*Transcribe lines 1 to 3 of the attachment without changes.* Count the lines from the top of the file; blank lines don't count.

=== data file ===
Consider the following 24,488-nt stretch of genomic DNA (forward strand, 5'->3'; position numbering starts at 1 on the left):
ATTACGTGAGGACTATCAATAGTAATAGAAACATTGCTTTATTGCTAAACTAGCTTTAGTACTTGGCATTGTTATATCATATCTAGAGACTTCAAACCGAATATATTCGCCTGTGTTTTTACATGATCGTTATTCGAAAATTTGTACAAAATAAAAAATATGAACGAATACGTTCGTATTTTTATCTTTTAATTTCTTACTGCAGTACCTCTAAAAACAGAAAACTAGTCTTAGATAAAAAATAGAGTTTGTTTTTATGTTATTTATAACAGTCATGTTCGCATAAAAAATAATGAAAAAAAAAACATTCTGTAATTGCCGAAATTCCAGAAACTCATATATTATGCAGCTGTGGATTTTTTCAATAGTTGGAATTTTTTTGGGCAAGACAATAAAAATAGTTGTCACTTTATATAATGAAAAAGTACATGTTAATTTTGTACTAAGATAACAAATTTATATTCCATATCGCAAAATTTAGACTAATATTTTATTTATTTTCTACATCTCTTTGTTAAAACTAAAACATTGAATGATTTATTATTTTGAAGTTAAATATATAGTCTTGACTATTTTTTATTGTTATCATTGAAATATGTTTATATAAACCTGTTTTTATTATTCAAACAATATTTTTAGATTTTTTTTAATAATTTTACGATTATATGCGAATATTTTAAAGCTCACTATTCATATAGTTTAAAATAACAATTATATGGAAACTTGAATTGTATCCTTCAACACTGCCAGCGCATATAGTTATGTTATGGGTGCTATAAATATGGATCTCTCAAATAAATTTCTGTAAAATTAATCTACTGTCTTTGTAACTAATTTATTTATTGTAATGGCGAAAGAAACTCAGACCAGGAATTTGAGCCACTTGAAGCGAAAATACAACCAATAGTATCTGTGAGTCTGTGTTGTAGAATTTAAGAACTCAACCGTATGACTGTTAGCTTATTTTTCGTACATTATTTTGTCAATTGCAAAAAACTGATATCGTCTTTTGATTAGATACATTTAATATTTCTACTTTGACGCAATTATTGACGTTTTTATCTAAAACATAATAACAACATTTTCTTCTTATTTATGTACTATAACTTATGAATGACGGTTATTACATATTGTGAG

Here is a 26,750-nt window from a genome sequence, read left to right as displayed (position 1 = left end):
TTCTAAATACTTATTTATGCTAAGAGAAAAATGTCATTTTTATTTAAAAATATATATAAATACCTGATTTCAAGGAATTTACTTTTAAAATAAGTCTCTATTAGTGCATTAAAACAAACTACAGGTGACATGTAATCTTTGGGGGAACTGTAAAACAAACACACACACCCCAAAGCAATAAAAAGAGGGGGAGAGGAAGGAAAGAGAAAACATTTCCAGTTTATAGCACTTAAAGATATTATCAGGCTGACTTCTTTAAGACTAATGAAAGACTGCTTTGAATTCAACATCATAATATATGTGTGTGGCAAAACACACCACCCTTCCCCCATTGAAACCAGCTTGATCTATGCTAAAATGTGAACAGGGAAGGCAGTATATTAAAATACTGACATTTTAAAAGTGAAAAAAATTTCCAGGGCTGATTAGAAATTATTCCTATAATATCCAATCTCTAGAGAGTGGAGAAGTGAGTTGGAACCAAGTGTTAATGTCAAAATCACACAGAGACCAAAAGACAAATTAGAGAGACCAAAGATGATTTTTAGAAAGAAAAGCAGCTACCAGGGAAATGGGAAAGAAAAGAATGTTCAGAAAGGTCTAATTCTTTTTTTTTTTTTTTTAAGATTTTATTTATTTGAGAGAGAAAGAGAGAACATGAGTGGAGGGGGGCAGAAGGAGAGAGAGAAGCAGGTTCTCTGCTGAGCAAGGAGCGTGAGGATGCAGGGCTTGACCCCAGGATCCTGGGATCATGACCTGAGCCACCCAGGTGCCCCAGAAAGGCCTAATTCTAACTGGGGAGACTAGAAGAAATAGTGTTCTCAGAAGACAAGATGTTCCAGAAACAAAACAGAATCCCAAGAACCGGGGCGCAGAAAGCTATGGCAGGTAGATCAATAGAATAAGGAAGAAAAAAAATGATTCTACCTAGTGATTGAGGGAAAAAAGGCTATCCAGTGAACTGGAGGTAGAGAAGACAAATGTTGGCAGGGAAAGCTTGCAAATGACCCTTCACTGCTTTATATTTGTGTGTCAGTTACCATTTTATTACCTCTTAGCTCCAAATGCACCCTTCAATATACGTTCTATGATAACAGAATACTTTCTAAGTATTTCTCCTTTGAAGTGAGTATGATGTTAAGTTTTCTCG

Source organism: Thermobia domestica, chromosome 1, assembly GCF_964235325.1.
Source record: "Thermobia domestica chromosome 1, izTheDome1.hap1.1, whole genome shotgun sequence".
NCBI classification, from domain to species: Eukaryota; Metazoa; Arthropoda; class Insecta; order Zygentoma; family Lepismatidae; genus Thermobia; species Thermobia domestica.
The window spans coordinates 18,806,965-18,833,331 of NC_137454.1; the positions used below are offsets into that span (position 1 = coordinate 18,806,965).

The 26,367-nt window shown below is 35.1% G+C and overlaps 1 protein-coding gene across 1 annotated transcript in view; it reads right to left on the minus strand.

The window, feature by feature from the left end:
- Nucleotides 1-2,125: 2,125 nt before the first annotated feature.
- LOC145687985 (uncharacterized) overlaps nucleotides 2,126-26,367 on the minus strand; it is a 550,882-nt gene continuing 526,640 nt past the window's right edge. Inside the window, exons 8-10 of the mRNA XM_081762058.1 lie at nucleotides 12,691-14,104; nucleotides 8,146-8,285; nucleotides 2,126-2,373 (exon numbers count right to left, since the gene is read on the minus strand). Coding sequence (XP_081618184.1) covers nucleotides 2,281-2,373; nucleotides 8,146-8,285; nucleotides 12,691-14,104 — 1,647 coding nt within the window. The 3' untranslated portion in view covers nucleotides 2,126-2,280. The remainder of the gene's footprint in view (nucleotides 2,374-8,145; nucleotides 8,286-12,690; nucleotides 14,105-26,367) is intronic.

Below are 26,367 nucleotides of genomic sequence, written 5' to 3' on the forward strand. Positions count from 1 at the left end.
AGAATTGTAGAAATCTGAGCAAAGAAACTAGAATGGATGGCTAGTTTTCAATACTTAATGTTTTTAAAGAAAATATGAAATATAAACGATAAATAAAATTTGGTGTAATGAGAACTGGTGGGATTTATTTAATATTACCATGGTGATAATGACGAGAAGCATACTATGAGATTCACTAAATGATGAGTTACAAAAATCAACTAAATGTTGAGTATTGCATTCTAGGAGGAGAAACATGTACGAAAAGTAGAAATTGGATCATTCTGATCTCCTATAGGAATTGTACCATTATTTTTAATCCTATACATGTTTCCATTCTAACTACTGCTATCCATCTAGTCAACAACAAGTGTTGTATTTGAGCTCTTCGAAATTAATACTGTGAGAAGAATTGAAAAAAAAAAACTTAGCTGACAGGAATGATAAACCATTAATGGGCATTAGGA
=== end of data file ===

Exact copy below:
Consider the following 24,488-nt stretch of genomic DNA (forward strand, 5'->3'; position numbering starts at 1 on the left):
ATTACGTGAGGACTATCAATAGTAATAGAAACATTGCTTTATTGCTAAACTAGCTTTAGTACTTGGCATTGTTATATCATATCTAGAGACTTCAAACCGAATATATTCGCCTGTGTTTTTACATGATCGTTATTCGAAAATTTGTACAAAATAAAAAATATGAACGAATACGTTCGTATTTTTATCTTTTAATTTCTTACTGCAGTACCTCTAAAAACAGAAAACTAGTCTTAGATAAAAAATAGAGTTTGTTTTTATGTTATTTATAACAGTCATGTTCGCATAAAAAATAATGAAAAAAAAAACATTCTGTAATTGCCGAAATTCCAGAAACTCATATATTATGCAGCTGTGGATTTTTTCAATAGTTGGAATTTTTTTGGGCAAGACAATAAAAATAGTTGTCACTTTATATAATGAAAAAGTACATGTTAATTTTGTACTAAGATAACAAATTTATATTCCATATCGCAAAATTTAGACTAATATTTTATTTATTTTCTACATCTCTTTGTTAAAACTAAAACATTGAATGATTTATTATTTTGAAGTTAAATATATAGTCTTGACTATTTTTTATTGTTATCATTGAAATATGTTTATATAAACCTGTTTTTATTATTCAAACAATATTTTTAGATTTTTTTTAATAATTTTACGATTATATGCGAATATTTTAAAGCTCACTATTCATATAGTTTAAAATAACAATTATATGGAAACTTGAATTGTATCCTTCAACACTGCCAGCGCATATAGTTATGTTATGGGTGCTATAAATATGGATCTCTCAAATAAATTTCTGTAAAATTAATCTACTGTCTTTGTAACTAATTTATTTATTGTAATGGCGAAAGAAACTCAGACCAGGAATTTGAGCCACTTGAAGCGAAAATACAACCAATAGTATCTGTGAGTCTGTGTTGTAGAATTTAAGAACTCAACCGTATGACTGTTAGCTTATTTTTCGTACATTATTTTGTCAATTGCAAAAAACTGATATCGTCTTTTGATTAGATACATTTAATATTTCTACTTTGACGCAATTATTGACGTTTTTATCTAAAACATAATAACAACATTTTCTTCTTATTTATGTACTATAACTTATGAATGACGGTTATTACATATTGTGAG

Here is a 26,750-nt window from a genome sequence, read left to right as displayed (position 1 = left end):